MercoPress, en Español

Montevideo, December 19th 2018 - 03:29 UTC

Maduro off to Moscow in search of Putin's help

Tuesday, December 4th 2018 - 10:44 UTC
Full article 2 comments
Analysts agree Maduro's trip is a diplomatic offensive in the face of strong international pressure against him. Analysts agree Maduro's trip is a diplomatic offensive in the face of strong international pressure against him.

After meeting in Caracas with Turkey's President Recep Tayyip Erdogan, Venezuelan leader Nicolás Maduro took off for Moscow, where he hopes to hold some “serious talks” with his Russian counterpart Vladimir Putin in order to “strengthen and expand diplomatic relations and friendly ties between the brotherly nations.”

“Tomorrow I will have a very serious and important meeting with Russian President Vladimir Putin,” Maduro said in a video message he posted on Twitter.

Analysts agree Maduro's trip is a diplomatic offensive in the face of strong international pressure against him.

”With President Vladimir Putin we are in permanent contact and we have scheduled (one) meeting (...). I am going to Moscow to close the year 2018 with a flourish in terms of the strategic relations that Venezuela is building with the world,“ Maduro said.

After being re-elected in not quite transparent elections which the United States, the European Union and other countries refuse to take for valid, Maduro is visibly trying to gain support from his allies.

There is also a mounting international consensus to bring the Venezuelan ruler before the International Court of Justice in The Hague to account for his alleged human rights violations.

Meanwhile, the United States applies sanctions to Caracas since 2014, claiming that Maduro's government is a ”dictatorship“ that violates human rights, without having ruled out military intervention outright. US President Dinald Trump has repeatedly admitted ”all options are on the table.”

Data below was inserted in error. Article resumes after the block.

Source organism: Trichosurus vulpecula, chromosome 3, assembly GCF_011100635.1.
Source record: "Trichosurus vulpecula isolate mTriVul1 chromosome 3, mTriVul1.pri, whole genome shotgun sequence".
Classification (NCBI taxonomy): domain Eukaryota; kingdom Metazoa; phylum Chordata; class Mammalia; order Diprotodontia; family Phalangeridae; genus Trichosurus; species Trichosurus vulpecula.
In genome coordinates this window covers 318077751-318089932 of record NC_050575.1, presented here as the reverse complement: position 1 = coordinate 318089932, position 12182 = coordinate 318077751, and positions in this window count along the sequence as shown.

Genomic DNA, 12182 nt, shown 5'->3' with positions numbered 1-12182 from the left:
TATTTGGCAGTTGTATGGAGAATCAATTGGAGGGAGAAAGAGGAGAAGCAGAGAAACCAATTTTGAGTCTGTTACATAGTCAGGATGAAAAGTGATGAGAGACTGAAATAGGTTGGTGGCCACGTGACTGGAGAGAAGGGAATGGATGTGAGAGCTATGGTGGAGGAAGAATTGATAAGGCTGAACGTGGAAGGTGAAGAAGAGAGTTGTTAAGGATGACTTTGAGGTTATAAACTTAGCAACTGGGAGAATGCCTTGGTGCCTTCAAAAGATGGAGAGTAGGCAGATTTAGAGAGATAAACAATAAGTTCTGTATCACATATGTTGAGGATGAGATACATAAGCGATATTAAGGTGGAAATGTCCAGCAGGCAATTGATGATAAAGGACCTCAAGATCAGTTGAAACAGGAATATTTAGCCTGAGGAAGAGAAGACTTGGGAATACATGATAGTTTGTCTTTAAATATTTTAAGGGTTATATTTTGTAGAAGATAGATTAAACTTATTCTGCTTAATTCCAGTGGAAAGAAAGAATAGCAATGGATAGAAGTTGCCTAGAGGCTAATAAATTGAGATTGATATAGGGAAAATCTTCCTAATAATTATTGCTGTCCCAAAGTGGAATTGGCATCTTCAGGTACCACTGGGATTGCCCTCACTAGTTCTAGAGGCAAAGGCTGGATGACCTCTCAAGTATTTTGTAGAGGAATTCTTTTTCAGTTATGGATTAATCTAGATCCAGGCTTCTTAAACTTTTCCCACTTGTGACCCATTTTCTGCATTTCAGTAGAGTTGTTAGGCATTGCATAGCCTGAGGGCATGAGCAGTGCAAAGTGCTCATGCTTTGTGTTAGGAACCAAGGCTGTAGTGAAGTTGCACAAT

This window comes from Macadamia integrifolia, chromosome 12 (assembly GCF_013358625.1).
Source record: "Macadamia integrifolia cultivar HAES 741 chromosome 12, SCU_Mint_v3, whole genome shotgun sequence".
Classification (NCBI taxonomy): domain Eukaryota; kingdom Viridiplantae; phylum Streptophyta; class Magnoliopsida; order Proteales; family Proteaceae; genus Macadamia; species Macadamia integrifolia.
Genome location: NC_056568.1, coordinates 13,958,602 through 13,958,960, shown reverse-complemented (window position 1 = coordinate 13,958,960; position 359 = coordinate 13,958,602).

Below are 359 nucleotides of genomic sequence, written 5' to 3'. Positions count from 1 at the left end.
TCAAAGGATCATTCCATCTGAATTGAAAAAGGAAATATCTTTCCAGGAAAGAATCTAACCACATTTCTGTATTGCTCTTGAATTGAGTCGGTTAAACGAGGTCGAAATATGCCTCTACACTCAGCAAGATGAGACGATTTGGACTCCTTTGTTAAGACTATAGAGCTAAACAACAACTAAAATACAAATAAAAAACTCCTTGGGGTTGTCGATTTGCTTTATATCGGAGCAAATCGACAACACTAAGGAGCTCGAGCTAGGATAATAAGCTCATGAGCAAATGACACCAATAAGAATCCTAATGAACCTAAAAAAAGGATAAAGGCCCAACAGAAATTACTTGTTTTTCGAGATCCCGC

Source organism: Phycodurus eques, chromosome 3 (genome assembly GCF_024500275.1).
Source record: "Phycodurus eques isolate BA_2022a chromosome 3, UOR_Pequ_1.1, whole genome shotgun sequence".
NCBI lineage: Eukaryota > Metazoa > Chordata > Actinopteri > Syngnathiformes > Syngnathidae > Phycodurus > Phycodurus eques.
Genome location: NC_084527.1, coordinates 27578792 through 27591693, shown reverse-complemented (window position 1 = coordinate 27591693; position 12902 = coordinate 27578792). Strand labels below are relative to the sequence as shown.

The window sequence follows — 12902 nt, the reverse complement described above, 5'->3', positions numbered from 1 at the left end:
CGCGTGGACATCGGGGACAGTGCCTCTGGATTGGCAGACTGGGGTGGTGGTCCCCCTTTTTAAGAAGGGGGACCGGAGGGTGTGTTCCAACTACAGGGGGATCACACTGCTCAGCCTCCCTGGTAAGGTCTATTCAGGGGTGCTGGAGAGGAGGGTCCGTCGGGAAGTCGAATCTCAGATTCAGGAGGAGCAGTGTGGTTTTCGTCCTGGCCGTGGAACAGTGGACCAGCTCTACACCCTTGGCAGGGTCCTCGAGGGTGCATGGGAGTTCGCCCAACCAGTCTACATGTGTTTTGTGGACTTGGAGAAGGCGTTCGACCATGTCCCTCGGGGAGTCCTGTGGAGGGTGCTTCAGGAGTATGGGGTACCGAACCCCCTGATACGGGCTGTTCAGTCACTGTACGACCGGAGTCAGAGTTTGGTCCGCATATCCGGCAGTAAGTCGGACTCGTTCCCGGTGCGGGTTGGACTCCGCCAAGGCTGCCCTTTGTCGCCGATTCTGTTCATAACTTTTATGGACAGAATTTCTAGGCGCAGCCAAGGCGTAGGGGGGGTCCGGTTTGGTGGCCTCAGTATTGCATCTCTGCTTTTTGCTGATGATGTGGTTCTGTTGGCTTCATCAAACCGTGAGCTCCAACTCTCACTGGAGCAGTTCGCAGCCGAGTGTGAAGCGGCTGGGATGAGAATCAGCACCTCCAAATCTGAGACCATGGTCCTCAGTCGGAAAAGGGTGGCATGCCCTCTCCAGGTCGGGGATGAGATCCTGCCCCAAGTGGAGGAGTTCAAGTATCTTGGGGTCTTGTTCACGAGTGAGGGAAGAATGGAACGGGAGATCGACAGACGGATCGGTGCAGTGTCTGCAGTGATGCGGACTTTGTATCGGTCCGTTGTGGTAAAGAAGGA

Among the US sanctions is a ban on US citizens and companies from negotiating new debt with Venezuela and its oil company PDVSA, which closes the doors to international financing and hinders foreign trade.

In previous days, Maduro received visits from Iran's foreign minister, Hojattolah Soltani, and the president of the Supreme Assembly of North Korea, Kim Yong Nam.

The crisis forced some 2.3 million Venezuelans to emigrate since 2015, which according to the UN is the most massive population movement in recent Latin American history.

Maduro's s most recent visit to Russia was in October 2017.

Top Comments

Disclaimer & comment rules
  • willowas1

    vladimir putins ability to stabilize russia prevent fragmentation of its constituent parts and bring peace to its caucasus regions by ending the insurgency there is a bit like my dad-oladejo awoku-if he coughs we all catch cold

    Dec 04th, 2018 - 02:07 pm 0
  • Voice

    willowas1

    Try taking a gram of vitamin C per day, I do and haven't had a cold for over 20 years...

    Dec 05th, 2018 - 01:58 am 0
Read all comments

Commenting for this story is now closed.
If you have a Facebook account, become a fan and comment on our Facebook Page!